Erik ten Hag insists former Man United target Hakim Ziyech ‘must play every week’ as he reveals his ‘bond for life’ with the ex-Ajax star – but refuses to reveal details of their chat after Chelsea’s 4-1 drubbing at Old Trafford
- Erik ten Hag has refused to reveal his chat with Hakim Ziyech on Thursday night
- Manchester United boss managed the Chelsea winger during his time at Ajax
- The 30-year-old is among the Chelsea players expected to leave this summer
Manchester United boss Erik ten Hag refused to reveal his chat with Hakim Ziyech but insisted the Chelsea winger must ‘play every week’.
Some Blues fans were unhappy with Ten Hag sharing a few words and hugging Ziyech, who he managed during his time at Ajax, as they left the pitch after United beat Chelsea 4-1 on Thursday night.
The Morocco international also swapped shirts with United’s Dutch full-back Tyrell Malacia before heading down the tunnel.
Asked about his conversation with Ziyech, Ten Hag later told Viaplay: ‘That is between Hakim and me. We have experienced a lot together, beautiful things. There is a bond for life.’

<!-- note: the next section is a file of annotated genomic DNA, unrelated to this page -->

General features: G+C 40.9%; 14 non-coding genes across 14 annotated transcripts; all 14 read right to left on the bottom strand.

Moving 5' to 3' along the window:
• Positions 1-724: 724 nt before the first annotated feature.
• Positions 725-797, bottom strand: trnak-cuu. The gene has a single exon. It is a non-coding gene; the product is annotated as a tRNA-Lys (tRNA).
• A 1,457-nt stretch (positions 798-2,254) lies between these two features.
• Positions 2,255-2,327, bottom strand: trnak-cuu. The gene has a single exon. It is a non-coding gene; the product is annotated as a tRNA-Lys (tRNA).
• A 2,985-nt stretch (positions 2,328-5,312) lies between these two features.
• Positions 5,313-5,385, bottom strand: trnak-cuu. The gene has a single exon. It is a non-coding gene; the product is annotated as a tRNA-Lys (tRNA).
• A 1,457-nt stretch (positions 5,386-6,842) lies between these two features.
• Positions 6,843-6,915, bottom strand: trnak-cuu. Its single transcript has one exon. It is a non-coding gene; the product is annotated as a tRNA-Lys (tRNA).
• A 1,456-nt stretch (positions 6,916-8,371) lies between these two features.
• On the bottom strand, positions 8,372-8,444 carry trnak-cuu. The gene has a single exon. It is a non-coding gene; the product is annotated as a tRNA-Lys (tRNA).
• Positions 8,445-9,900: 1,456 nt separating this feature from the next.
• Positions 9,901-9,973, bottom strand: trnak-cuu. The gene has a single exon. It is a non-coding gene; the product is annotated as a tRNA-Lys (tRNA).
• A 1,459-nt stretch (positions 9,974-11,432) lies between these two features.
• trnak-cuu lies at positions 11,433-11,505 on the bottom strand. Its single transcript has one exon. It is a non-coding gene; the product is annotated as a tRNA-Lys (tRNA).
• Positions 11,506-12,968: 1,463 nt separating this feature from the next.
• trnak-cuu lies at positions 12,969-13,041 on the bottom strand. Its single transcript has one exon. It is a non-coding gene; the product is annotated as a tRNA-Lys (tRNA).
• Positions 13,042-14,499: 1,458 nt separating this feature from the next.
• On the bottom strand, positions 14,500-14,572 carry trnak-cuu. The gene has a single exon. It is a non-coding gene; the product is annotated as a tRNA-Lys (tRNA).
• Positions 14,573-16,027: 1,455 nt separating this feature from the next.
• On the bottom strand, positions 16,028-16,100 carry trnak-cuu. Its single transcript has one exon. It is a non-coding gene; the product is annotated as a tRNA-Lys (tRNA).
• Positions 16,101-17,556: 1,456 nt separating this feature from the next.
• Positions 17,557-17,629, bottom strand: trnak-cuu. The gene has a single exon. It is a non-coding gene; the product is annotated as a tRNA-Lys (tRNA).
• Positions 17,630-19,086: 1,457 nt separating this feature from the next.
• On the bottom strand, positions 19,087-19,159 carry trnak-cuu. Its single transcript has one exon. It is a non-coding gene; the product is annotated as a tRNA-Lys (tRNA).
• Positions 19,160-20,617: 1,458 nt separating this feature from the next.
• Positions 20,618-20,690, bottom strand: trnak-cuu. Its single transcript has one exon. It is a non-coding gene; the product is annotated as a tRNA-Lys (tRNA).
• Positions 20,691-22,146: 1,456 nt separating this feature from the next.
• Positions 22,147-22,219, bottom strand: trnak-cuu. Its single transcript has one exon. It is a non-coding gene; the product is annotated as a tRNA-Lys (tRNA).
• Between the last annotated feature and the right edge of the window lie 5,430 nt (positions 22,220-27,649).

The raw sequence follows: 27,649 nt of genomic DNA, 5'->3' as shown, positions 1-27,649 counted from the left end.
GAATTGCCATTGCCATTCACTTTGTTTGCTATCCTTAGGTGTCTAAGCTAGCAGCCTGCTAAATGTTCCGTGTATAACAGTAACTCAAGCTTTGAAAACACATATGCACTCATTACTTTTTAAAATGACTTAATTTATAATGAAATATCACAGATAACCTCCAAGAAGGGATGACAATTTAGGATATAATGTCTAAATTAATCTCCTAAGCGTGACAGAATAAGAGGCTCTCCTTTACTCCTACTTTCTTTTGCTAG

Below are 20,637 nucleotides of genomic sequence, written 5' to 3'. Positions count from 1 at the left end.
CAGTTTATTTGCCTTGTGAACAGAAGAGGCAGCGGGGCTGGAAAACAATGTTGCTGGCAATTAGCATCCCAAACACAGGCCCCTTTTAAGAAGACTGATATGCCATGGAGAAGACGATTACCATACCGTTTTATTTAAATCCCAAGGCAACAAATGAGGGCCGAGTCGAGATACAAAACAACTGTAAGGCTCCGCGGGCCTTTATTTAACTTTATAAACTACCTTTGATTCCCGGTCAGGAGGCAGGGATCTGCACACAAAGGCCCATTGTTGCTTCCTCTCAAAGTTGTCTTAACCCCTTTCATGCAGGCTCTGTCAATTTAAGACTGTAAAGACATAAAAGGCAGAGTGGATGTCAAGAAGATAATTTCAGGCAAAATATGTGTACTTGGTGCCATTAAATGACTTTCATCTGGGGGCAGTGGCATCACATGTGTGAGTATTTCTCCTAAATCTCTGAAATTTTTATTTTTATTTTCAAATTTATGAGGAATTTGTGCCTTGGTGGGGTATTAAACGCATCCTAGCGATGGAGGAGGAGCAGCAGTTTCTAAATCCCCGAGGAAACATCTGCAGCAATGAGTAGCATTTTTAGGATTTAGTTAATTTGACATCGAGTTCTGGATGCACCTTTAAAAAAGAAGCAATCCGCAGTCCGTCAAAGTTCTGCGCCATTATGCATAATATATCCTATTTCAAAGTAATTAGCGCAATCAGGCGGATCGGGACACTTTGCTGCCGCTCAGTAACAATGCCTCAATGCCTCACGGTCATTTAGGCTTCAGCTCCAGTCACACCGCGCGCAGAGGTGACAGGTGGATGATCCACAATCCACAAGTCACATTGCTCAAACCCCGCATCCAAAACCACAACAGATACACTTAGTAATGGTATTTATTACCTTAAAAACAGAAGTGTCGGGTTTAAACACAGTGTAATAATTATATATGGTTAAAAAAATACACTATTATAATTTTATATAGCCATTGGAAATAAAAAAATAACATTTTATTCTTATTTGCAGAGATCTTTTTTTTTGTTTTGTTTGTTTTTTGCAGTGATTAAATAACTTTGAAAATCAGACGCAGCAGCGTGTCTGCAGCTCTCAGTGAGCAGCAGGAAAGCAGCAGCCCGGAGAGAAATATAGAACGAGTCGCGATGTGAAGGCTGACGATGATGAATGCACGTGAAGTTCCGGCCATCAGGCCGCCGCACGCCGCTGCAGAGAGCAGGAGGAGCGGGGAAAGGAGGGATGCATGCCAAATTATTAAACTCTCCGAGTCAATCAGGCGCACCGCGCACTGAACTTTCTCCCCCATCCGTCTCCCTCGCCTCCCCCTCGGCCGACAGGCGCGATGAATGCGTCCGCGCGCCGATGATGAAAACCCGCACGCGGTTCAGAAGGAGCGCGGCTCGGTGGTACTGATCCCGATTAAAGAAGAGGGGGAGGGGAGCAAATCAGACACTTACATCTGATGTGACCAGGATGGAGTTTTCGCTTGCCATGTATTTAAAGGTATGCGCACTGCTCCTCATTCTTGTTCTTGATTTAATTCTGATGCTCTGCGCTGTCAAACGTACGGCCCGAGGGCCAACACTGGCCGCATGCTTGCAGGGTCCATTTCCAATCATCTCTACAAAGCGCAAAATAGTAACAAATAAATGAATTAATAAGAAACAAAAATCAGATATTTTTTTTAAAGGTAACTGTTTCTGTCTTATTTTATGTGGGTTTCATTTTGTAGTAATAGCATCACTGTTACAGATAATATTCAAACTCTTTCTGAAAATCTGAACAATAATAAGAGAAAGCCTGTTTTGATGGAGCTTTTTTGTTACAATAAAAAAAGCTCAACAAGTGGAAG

United confirmed their place in next season’s Champions League with a 4-1 win over Chelsea at Old Trafford on Thursday night with Ziyech coming off the bench for a brief cameo in the final 10 minutes.
Manchester United boss Erik ten Hag with Hakim Ziyech after the victory over Chelsea
The pair shared a few words and hugged as they left the pitch together on Thursday night
The Chelsea winger came off the bench for a brief cameo in the final 10 minutes
Ziyech was part of the Ajax side managed by Ten Hag that won the Eredivisie and reached the semi-finals of the Champions League in 2019.
In 2020, he joined Chelsea but has struggled in west London, making just nine appearances for the Blues this season.
The 30-year-old was on the verge of joining PSG during the January transfer window before the move fell through.
And Ziyech is among the Chelsea players expected to leave this summer.
‘He has to play every week,’ Ten Hag said. ‘A footballer like that, in the prime of his life, must be on the pitch.’
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